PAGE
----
Small Claims

Statement of Claim Form

Small Claims Court
“Small Claims Court” is a term used to describe the procedure of resolving civil disputes involving amounts of money or value of property not exceeding $8,000.00. Any dispute involving money or property valued above this amount is considered a Civil Action and falls under a completely different set of rules set up by the Florida Small Claims Rules adopted by the Supreme Court of Florida. If you are unsure of which rules govern your civil dispute, it would be to your advantage to consult an attorney.

$ 0.01 – $ 99.99 – $ 55.00
$ 100.00 – $ 500.00 – $ 80.00
$ 501.00 – $2,500.00 – $175.00
$2,501.00 – $8,000.00 – $300.00

In addition, a $10.00 service charge is required for each summons issued.
In order to have the summons and suit papers delivered to or be served upon the other person (defendant), you must pay $40.00 per person for sheriff’s service. Bring a money order or check made payable to the Union County Sheriff’s Department.

Commencing a Case
A case is commenced by filing a Statement of Claim, along with an appropriate fee (see filing fees), with the Clerk of the Circuit Court. Forms and assistance in ONLY the preparation of the forms is provided by the Clerk’s office. Please understand that Judges, Judicial Assistants, Clerks of Court, and Sheriff’s Department employees CANNOT practice law or give you legal advice. They can ONLY point out the existence of certain procedures, but CANNOT tell you how to follow them or how effective they will be. ONLY A LAWYER CAN GIVE YOU LEGAL ADVICE.
If your claim is based upon a written document, the written document must be attached to the Statement of Claim. The person filing the Statement of Claim must sign it and include thereon his or her address and telephone number, including area code. Furthermore, the names, addresses, and telephone numbers of all person who are parties to the lawsuit must be stated in the claim.
If a written document is to be used as evidence, two copies must be given to the Clerk. Additional copies may be needed if more than one party is being sued. You must also have the correct address where the person or corporation can be found. The Clerk cannot supply this information for you, so you must get it before you file suit. If you are suing a business, it may be a corporation. You must have the exact name for the Clerk. Information on corporations may be obtained by contacting the Corporate Division Secretary of State Office, Tallahassee, FL 32304, (850) 488-9000 or you may check the internet at

Pre-trial Conference
A notice to appear is attached to, and served with, the Statement of Claim. This notice informs the Defendant of the time, date, and place of the pre-trial conference. On this appointed day, the Plaintiff and the Defendant are to appear before the court in order to discuss the case.
At this conference, the court will determine if there are any contested issues of fact. If there are contested issued of fact, the case will be referred to mediation in an effort to aid the parties in settling the case. Mediators will be present at the pre-trial conference. If the case is not settled at this conference, the court will set a time, date and place for the trial. The Plaintiff and Defendant are NOT to bring witnesses to the pre-trial conference.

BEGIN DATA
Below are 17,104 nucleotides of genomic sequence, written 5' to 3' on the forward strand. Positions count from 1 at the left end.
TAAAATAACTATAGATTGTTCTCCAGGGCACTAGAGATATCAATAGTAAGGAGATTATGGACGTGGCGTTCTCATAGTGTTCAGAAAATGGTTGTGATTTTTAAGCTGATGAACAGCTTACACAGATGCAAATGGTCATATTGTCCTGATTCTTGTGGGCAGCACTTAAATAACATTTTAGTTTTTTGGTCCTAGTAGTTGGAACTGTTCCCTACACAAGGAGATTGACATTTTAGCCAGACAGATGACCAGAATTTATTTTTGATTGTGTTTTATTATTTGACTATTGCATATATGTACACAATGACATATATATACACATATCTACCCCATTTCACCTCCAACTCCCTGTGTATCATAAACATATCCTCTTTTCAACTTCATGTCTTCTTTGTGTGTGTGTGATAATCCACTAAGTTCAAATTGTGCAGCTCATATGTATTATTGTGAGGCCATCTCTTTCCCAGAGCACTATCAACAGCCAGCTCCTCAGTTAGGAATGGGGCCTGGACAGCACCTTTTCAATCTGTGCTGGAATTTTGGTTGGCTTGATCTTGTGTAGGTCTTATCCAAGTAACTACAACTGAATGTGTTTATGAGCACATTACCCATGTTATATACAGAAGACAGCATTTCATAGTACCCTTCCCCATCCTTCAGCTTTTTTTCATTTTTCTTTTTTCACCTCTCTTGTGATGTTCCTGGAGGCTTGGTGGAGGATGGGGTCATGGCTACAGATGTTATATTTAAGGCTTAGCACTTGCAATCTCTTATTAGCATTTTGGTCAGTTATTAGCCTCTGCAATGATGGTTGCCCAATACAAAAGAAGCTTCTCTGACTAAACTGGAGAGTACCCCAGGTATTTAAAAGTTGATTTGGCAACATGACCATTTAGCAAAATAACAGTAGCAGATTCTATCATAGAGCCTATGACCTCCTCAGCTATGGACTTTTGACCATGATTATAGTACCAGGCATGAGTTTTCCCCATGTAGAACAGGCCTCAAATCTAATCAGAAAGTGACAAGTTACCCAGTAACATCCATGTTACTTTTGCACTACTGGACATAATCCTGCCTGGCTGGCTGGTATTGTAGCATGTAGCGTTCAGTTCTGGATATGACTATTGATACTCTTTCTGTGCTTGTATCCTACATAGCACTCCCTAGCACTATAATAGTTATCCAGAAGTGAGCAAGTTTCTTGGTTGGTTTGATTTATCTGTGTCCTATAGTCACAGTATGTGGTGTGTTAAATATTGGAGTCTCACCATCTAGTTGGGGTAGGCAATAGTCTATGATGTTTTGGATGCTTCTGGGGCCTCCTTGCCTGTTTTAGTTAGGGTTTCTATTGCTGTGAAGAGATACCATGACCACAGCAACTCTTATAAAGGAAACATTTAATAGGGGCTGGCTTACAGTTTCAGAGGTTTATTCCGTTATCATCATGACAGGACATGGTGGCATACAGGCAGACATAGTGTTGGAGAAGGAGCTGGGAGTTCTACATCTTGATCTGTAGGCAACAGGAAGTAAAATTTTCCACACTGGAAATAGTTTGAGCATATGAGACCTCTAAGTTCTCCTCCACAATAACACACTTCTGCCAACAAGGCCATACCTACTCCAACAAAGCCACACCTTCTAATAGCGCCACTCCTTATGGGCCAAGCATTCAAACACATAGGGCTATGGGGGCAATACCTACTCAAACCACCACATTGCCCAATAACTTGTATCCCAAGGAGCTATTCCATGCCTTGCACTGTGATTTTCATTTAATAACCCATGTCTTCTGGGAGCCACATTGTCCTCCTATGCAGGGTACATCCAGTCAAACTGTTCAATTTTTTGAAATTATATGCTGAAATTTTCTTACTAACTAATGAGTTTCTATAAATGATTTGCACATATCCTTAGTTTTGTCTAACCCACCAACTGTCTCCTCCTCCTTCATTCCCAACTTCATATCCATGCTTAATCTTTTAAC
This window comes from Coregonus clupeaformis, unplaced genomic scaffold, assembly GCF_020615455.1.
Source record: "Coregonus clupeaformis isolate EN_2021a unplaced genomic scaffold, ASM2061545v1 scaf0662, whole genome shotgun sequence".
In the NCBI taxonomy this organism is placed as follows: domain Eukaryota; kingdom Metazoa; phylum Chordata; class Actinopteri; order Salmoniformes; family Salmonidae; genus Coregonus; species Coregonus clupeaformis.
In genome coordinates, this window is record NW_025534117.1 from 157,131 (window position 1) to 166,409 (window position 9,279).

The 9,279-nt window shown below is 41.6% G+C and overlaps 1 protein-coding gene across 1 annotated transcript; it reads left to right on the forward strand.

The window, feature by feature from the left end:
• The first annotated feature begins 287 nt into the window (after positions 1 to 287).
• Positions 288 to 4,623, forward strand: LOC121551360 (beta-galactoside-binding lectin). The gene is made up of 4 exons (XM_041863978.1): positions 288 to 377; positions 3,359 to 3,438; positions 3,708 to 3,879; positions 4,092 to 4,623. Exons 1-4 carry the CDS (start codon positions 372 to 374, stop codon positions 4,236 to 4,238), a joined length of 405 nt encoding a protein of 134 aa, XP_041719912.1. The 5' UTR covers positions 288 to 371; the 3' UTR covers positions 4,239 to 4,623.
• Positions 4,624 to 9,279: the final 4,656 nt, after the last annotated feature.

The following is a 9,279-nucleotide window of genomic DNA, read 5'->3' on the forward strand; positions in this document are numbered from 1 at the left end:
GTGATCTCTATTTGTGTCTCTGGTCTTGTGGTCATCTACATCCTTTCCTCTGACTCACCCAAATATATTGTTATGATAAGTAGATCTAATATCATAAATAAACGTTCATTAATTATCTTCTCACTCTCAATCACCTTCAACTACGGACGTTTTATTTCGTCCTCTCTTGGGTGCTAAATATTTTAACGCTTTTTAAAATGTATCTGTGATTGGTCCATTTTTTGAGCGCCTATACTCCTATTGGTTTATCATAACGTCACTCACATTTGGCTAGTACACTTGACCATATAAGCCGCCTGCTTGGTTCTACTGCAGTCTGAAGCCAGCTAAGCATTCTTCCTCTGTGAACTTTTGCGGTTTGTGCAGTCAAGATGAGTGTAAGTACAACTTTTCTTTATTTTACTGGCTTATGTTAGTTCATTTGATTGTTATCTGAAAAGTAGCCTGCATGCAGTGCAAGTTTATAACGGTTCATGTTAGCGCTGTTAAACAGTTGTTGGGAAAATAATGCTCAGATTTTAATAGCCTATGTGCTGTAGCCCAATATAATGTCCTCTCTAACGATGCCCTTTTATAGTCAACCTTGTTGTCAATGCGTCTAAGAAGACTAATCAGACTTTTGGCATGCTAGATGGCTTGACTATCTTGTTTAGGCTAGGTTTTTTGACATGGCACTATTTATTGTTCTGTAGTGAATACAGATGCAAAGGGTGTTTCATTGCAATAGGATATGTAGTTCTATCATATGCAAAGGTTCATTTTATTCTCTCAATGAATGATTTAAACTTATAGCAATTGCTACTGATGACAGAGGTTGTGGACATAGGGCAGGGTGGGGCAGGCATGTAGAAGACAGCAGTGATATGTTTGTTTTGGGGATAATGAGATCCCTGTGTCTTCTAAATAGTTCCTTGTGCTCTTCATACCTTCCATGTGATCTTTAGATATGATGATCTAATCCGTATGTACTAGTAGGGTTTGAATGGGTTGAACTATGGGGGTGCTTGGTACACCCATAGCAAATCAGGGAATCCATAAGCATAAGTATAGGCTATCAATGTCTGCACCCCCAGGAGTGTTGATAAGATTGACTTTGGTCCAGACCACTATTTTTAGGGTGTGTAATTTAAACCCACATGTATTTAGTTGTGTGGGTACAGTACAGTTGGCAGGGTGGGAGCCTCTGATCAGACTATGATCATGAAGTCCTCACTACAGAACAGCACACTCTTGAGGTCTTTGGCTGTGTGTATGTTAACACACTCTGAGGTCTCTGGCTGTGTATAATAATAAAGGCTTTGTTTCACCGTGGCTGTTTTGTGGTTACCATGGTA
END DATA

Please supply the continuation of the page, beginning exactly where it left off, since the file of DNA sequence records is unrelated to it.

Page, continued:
At the final hearing you must appear at the time scheduled with your evidence and witnesses. If you will need a witness who will not come voluntarily, you can have the clerk prepare a “Witness Subpoena”. The fee for preparing the subpoena will be $7.00. You must attach a witness fee to the subpoena of $5.00 plus $.06 per mile mileage to and from the Court made payable to the witness. The Sheriff will charge $40.00 to serve the subpoena. At the trial the Judge will listen to both sides, review evidence and make a decision. If you prevail, the Clerk will send you a Final Judgment entered by the Court.

Dismissal and Default
Failure to attend either the pre-trial conference or the trial can result in dire consequences for the party failing to attend. If the plaintiff fails to attend, the case can be dismissed. If the Defendant fails to attend, and was properly served, the Plaintiff is entitled to a default and the Plaintiff prevails.

Voluntary Dismissal
The Plaintiff in a Small Claims case may end the lawsuit by voluntarily dismissing the suit. In order to properly do this, property must not have been seized, nor may property be in the custody of the courts and, the plaintiff must inform the defendant or the Courts of dismissal prior to trial date; or the parties must enter into a joint stipulation for dismissal.

After Judgment
When you receive your final judgment, you can do certain things in order to collect your money. The Court is not a collection agency and they do not contact the defendant in an effort to make them pay you the amount awarded in your Final Judgment. The Clerk’s Office cannot assist you with this. You will need to seek the advice of an attorney.